*Wolbachia* has often been found to protect hosts against pathogens, but not always. There is a cumulative number of studies, both in natural and artificial *Wolbachia*-host systems, which report that *Wolbachia* enhances^{29,30} or has no noticeable effect^{31,32} on specific pathogens. To what extent these discrepancies are real or methodological is to be inquired. In the light of our findings, a more comprehensive analysis of all available data is warranted. First, we convey that no conclusions can be drawn from standard single-dose experimental challenge designs. Second, we demonstrate that inclusive dose-response analyses may lead to results which contradict those obtained by averaging single-dose findings. Third, we find that by consistently increasing variation in host susceptibility to viruses, *Wolbachia* transinfection creates a population whose effective mean susceptibility is highly sensitive to natural selective pressures operating in specific release sites. Given that *Wolbachia* appears to modify host susceptibility to a broad spectrum of pathogens^{7,17}, reliable predictions of invasiveness and vectorial capacity of transinfected mosquitoes require an informed account of natural mosquito pathogens and their interplay with *Wolbachia*.

Having exposed the fundamental roles of individual variation in host (mosquito or human) susceptibility, or exposure, to infections in leveraging population measures, the adoption of homogeneous models, for assessing and predicting the response to interventions, is no longer an option. A dose-response experimental design analogous to that performed here has recently been adopted to assess a vaccine against a virus of rainbow trout^{33}, while suitable study designs on natural endemicity gradients^{34} can enable the estimation of essential heterogeneity parameters from field settings^{27,35,36}, just like dose-response experimental designs do in the laboratory.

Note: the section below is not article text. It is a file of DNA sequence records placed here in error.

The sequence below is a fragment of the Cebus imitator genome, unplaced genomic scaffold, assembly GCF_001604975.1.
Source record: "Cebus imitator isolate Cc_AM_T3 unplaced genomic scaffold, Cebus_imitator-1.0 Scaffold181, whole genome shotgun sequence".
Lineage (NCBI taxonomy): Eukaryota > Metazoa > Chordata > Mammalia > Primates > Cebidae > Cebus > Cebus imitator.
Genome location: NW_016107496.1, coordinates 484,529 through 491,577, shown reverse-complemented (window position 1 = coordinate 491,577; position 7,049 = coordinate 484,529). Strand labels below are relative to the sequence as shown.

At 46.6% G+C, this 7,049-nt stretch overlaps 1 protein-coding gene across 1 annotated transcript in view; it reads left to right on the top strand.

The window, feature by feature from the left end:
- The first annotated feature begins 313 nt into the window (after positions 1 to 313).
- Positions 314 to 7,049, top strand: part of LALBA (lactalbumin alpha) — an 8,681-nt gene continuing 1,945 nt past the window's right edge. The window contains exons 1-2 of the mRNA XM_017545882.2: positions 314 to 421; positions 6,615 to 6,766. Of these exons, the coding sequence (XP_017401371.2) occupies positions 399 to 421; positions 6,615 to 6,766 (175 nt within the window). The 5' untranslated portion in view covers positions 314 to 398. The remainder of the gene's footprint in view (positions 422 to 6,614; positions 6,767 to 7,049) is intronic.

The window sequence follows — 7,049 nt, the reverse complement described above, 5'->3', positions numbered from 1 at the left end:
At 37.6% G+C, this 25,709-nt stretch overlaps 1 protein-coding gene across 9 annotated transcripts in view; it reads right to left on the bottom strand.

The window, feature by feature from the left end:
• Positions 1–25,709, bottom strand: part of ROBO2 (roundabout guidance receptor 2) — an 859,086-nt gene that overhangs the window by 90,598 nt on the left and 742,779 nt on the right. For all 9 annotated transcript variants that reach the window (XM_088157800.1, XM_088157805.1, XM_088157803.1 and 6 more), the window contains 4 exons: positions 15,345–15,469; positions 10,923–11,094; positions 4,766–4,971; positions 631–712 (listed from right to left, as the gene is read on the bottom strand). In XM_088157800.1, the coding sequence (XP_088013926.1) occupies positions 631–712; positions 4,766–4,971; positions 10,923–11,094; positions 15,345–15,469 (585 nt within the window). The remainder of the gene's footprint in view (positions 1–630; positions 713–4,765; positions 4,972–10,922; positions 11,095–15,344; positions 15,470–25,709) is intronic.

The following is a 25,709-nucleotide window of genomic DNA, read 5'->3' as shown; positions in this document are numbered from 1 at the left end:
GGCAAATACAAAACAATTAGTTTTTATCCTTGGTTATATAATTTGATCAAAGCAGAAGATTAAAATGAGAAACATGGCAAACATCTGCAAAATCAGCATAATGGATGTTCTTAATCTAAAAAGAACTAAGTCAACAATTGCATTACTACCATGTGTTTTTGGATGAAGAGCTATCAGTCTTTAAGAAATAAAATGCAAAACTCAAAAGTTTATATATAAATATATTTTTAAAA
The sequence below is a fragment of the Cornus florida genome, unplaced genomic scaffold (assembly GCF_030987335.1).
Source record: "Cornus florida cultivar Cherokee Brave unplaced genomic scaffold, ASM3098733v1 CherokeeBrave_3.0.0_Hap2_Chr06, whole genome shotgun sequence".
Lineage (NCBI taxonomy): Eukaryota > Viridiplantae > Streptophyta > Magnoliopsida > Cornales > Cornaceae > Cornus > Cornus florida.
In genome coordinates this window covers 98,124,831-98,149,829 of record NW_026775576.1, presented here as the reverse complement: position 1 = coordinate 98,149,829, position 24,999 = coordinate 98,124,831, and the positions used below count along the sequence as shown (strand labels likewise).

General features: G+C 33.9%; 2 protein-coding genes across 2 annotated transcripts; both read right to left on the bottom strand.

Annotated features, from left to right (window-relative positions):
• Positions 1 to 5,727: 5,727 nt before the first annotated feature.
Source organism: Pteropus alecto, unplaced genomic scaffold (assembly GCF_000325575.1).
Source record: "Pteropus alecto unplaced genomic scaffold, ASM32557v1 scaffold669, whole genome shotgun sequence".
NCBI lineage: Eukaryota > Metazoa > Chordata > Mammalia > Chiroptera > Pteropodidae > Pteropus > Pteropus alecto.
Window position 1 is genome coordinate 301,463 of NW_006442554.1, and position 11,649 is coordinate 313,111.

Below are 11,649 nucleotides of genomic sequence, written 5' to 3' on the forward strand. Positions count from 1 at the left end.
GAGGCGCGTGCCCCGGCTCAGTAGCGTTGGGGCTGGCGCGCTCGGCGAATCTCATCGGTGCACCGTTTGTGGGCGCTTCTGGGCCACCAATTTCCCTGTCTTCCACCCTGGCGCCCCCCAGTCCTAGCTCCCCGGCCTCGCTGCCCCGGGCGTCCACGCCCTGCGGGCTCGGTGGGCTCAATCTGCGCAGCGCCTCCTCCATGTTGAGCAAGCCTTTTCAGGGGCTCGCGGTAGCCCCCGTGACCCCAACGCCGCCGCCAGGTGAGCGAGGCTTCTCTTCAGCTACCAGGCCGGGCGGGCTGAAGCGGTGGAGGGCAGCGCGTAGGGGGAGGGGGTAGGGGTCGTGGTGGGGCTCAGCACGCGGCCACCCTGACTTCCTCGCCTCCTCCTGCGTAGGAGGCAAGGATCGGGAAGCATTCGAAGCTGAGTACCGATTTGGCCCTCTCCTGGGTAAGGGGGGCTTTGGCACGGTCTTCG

## Methods

### Data preparation

We reanalyse two previously published datasets^{4,14}, where *Aedes aegypti* mosquitoes were challenged with doses of dengue virus spanning a suitable range, and viral titres were subsequently measured to determine infection status. The experimental challenge procedures were performed on two mosquito populations: carrying a *w*Mel *Wolbachia* strain (Wolb^{+}); and not carrying any *Wolbachia* (Wolb^{−}). In one of the experiments^{14}, mosquitoes from Rio de Janeiro, Brazil, were challenged by injection, while in the other^{4}, mosquitoes from Ho Chi Minh City, Vietnam, were challenged by feeding on viremic blood from infected patients. The proportions of mosquitoes with detectable virus were assessed at various days after infection (range 3–14 in Brazil; and 7–18 in Vietnam), and data were formatted in a dose-response manner, with dose referring to challenge and response representing probability of infection.

### Dose-response model

Adopting established formulations^{15,16}, we denote by *d* the viral challenge dose (measured in units of 50% tissue culture infective dose [TCID_{50}] in Brazil, and log_{10} viral titre [RNA copies/ml] in Vietnam) and *p* a measure of infectivity to a mosquito host per unit of viral challenge; the number of infecting units per host is assumed to follow a Poisson distribution with mean *pd*. If all hosts are equally susceptible, the probability of a host remaining uninfected after viral challenge is the zero term of the distribution, leading to a probability of infection \(r_{{\rm hom}} = 1 - e^{ - pd}\). When individual hosts vary in their susceptibility to infection, we consider the infectivity of each unit of challenge to vary between hosts according to a gamma distribution \(q\left( x \right) = \frac{{x^{\alpha - 1}e^{ - x/\theta }}}{{{\mathrm{\Gamma }}(\alpha )\theta ^\alpha }}\), where *α* and *θ* are the shape and scale parameters, respectively, resulting in the modified dose-response model \(r_{{\rm het}} = 1 - \mathop {\int }\limits_0^\infty e^{ - xpd}q\left( x \right){\rm d}x\), or its closed form \(r_{{\rm het}} = 1 - \left[ {1/\left( {1 + \theta pd} \right)} \right]^\alpha\), which is obtained by Laplace transform. The factors *x* are dimensionless measures of relative susceptibility between hosts.